By the way, there are interesting parallels between the colonial attitudes that justified displacing the Coast Salish peoples from this land centuries ago and the neocolonial attitudes that some people use to justify gentrification today. Take the "doctrine of discovery" and the related idea of "terra nullius" - the way the Europeans legitimized taking ownership of "discovered" lands, because they were "empty." Earlier this year, business "pioneer" Brandon Grossutti, owner of the relatively new high-end Pidgin restaurant in the DTES, told the National Post : "They say that we're displacing people from their neighbourhood, but we aren't. There was no one in this building for as long as anyone can remember. Then we came along."
In fact, until five years ago, the building that now contains the Pidgin, along with 21 new market-rate condos, contained 30 relatively low-cost rental units. All tenants were evicted in 2008 (which apparently is "as long as anyone can remember") to make way for this more profitable development. In a recent Georgia Straight article drawing these same comparisons, Dave Diewert said, “Justifying displacement, in the past and the present, is a certain rhetoric: ‘Those who are displaced are inferior anyway. They’re not using the land properly. They’re in the way of progress, and after all, we know best.’ It’s a continuously patronizing discourse which attempts to legitimize displacement.”
I've got to bring in my own bias on this question of "right to the land." I believe the land ultimately belongs to God. We are tenants of God's land, foreigners and strangers in it (Lev. 25:23). My "hard-earned" money? It doesn't actually belong to me, because nothing does. I don't actually have any inherent right to anything, even if I feel like I worked for it. Everything in my so-called possession is really an unmerited gift from God - a gift not just for me, but the benefit of everyone's needs, and thus a gift I'm often called to re-gift. In the words of Basil the Great, one of the church fathers, giving to the poor is simply "returning what is theirs." In this framework, work is not done in order to earn money. Work is a privilege, a chance to use our God-given skills and knowledge in order to serve our neighbours. When someone is unable to work, because of job shortages, or illness, or unbearable pain numbed by addiction, it's not contempt toward them that we should feel, but sorrow, and a desire to restore that dignity to them, because everyone is impoverished when their gifts and skills are not put to use.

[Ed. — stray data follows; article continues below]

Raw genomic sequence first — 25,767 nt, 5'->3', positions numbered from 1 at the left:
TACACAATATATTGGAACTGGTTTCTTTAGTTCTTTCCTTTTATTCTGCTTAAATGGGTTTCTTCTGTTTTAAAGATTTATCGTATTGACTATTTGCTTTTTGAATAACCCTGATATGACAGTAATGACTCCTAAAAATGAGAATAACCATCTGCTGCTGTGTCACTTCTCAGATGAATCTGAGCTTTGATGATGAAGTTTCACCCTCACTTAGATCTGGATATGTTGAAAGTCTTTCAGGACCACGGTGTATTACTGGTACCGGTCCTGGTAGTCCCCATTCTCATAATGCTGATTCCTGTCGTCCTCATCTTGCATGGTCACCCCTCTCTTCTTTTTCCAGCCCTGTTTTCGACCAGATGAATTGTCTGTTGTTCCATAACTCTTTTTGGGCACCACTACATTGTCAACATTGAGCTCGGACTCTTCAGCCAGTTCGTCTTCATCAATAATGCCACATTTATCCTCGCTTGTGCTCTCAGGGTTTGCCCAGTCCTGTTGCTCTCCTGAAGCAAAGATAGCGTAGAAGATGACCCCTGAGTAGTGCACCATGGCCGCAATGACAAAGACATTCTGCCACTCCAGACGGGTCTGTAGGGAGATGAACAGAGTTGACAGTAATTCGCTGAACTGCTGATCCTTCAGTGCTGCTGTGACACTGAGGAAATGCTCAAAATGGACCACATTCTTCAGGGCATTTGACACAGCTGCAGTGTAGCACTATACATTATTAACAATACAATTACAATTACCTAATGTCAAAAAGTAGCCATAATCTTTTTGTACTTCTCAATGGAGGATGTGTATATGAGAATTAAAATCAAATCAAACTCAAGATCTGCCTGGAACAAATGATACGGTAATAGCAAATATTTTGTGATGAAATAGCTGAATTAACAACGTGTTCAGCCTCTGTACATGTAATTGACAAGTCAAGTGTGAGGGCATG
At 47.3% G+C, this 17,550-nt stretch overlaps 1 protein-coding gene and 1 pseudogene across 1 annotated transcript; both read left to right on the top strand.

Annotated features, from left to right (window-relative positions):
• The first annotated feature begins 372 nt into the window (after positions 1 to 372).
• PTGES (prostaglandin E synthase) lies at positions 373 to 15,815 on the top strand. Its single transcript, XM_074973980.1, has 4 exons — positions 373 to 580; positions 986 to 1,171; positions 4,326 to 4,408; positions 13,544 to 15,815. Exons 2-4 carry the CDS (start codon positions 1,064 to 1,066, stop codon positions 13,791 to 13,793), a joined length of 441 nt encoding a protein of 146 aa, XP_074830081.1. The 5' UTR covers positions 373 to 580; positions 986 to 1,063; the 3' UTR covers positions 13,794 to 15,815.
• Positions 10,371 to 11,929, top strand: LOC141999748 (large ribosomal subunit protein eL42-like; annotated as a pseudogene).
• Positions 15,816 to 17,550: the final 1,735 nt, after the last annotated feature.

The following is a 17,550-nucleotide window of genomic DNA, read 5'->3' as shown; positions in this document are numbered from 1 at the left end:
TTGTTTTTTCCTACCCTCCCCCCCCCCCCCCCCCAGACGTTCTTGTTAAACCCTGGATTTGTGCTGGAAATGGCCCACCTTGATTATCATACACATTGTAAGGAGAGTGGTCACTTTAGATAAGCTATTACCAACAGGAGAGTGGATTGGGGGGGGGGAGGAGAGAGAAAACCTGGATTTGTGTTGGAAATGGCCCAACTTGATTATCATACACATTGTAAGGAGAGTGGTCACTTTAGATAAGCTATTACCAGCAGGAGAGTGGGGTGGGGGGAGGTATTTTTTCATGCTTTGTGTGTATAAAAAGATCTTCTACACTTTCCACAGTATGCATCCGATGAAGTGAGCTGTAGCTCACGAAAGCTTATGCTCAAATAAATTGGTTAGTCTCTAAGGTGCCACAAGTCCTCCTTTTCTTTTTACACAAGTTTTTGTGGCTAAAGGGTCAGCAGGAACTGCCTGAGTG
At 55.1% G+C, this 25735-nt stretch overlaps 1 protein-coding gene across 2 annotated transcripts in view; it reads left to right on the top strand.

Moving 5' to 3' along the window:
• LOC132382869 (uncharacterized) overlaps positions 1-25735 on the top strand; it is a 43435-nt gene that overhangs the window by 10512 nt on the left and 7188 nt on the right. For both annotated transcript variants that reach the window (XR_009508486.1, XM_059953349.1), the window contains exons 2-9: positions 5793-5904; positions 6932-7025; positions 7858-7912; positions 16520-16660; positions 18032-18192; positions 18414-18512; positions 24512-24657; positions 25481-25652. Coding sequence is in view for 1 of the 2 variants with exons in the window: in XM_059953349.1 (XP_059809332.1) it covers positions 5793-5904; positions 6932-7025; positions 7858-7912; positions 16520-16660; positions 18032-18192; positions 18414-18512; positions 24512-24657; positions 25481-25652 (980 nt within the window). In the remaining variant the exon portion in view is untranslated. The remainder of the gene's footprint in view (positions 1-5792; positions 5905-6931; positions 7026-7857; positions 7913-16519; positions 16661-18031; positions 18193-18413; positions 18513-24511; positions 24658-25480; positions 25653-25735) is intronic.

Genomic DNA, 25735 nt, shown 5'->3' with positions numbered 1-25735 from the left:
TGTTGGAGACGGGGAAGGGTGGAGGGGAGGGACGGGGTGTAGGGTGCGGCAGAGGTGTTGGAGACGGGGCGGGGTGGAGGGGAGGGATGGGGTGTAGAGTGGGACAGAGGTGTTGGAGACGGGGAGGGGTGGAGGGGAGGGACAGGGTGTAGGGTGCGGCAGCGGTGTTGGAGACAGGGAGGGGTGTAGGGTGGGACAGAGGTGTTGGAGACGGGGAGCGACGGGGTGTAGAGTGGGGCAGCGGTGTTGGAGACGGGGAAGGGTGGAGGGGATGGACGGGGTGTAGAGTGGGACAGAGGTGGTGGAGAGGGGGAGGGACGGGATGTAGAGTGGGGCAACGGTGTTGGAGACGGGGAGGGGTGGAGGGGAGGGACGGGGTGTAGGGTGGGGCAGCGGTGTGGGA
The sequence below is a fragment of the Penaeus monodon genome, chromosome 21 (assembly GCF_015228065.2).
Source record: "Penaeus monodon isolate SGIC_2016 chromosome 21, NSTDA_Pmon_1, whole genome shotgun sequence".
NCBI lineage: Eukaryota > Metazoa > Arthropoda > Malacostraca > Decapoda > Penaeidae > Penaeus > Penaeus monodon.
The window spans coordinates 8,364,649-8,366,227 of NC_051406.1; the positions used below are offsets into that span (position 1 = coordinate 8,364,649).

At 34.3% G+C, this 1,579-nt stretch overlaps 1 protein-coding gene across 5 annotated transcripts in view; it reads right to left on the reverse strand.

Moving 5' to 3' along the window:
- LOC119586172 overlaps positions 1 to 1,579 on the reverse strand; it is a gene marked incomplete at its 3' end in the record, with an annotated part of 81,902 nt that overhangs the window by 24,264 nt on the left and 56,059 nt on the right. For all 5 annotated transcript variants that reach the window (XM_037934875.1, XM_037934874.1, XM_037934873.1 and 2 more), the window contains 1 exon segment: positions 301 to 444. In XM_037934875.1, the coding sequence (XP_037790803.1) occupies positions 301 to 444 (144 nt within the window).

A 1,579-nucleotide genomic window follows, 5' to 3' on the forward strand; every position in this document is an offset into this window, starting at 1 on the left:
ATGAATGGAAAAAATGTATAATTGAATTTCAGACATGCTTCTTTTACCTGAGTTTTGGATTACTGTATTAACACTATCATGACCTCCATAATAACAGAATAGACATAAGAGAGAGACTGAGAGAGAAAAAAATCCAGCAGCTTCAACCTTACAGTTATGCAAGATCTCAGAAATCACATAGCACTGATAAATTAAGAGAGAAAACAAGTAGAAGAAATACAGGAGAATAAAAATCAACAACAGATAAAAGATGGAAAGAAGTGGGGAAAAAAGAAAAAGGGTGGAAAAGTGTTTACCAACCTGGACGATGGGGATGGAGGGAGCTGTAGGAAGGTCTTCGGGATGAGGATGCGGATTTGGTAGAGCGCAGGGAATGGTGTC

Early Jewish law does not assume the economic playing field is automatically level, rather it institutes regular playing-field-leveling events: every seven years, debts were forgiven and slaves were freed. Every fiftieth year was the year of Jubilee, when all land was supposed to be returned to its original owners. Since land was the primary means of wealth, those who had been forced to sell it due to hard times would have a real chance in the system again.
That sounds lovely and utopian, you may say, but we live in a capitalistic system. Even if we wanted to try to go back to something like that, we couldn't. Today's world is too complicated. Maybe so. I'm no expert in socioeconomic systems and how to change them. But I do know that I'm not satisfied with money, or even work, being the only thing that dictates who deserves what.
I'm not entirely comfortable with the language of rights at all, to be perfectly honest. I prefer the language of responsibility. I believe we are responsible to each other - as Ani Difranco says, we owe each other the world. Those of us who have more resources are responsible to those who have less. I believe we're responsible to go above and beyond our people-trampling capitalistic system's expectations, to think creatively about how to bring about real equality. We're responsible to also consider historical claims to land. And those of us with more power and choice are going to be held responsible if we choose to use that power to push out or discredit the voices those who are more vulnerable. Even if I feel displaced or limited by the Vancouver real estate market as a middle-income person, I still have way more choices than my friends on welfare who only have $375 allotted for housing expenses. If I make the choice to further gentrify the neighbourhood where they've found housing for the last 70 years, which will increase their rental rates and further limit their housing options... it may be within my rights, but it's not a great way to be human.
** If you'd like to continue digging into the issue of gentrification this week, check out this event in Vancouver.